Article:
BI’s Article search uses Boolean search capabilities. If you are not familiar with these principles, here are some quick tips.

To search specifically for more than one word, put the search term in quotation marks. For example, “workers compensation”. This will limit your search to that combination of words.

To search for a combination of terms, use quotations and the & symbol. For example, “hurricane” & “loss”.

Login Register Subscribe

Sonic settlement approved in 2017 fast food data breach


The U.S. District Court in Cleveland approved a $4.3 million final settlement in connection with a 2017 data breach of Sonic Corp. fast food restaurants, although it slightly reduced the amount of attorneys fees requested.

Oklahoma City-based Sonic, which was acquired by Atlanta-based Inspire Brands Inc. last year, estimates there are about 1.5 million settlement class members, according to Monday’s District Court filing in In Re: Sonic Corp. Customer Data Security Breach.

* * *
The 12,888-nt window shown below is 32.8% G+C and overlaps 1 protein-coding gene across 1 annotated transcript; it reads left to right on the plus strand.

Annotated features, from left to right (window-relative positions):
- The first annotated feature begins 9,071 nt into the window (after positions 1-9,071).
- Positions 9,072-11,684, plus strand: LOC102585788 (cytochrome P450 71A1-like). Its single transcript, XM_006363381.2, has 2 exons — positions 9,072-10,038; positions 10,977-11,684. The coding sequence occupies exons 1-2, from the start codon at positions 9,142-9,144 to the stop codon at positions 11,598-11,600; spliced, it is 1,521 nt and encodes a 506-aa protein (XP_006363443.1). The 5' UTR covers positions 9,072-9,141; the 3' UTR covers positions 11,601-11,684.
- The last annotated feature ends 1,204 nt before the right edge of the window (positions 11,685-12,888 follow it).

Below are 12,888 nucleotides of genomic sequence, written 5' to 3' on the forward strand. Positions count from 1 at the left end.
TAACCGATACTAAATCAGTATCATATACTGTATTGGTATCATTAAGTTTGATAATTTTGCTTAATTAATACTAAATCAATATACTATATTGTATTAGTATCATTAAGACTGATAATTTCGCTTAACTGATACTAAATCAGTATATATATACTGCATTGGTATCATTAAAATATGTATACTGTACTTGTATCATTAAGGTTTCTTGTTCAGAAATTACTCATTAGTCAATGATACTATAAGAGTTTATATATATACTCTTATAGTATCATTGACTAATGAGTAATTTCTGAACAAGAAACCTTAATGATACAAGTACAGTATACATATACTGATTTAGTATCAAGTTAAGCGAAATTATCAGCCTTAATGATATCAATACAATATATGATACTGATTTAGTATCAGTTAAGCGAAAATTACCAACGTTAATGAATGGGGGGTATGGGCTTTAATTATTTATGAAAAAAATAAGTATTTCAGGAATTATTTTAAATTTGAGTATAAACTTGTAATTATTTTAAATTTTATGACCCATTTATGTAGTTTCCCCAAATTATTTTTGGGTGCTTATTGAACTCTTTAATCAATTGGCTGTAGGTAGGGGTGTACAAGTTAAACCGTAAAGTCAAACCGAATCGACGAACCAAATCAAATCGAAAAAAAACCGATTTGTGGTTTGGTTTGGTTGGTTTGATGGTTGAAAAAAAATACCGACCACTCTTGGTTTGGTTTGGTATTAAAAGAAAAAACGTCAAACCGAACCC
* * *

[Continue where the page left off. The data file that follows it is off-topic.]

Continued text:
The settlement class includes those who used a debit or credit card purchase at one of 325 involved Sonic Drive-In locations between April 7, 2017 and Oct. 28, 2017.

Some class representatives alleged they had experienced unauthorized charges to their payment cards because of the breach, although each received complete reimbursement from their banks.

They also alleged they spent time dealing with issues related to their compromised credit or debit cards, and most continued to spend time checking their accounts, according to the filing.

The court did decrease the requested legal fees to $1.3 million from $1.4 million.

It cited as a factor lead counsel Oklahoma City-based Federman & Sherwood’s average billing rate of $553 an hour, when attorneys fees surveys indicate Oklahoma City-based attorneys handling class actions had a median billing rate of $300 an hour in 2016.

A Sonic spokesman and attorneys in the case could not immediately be reached for comment.

Experts say Capital One Financial Corp.’s massive data breach could have a ripple effect throughout the cyber liability insurance marketplace.


Read Next

  • Sonic discovers it’s getting a raw deal on burger claims

    A Houston woman who won a $10,000 settlement from a popular burger chain after claiming she had been served a raw burger — with photos as proof — has been charged with insurance fraud for again claiming she had been served a raw burger on another visit to a different location, showing photos of the earlier incident as proof.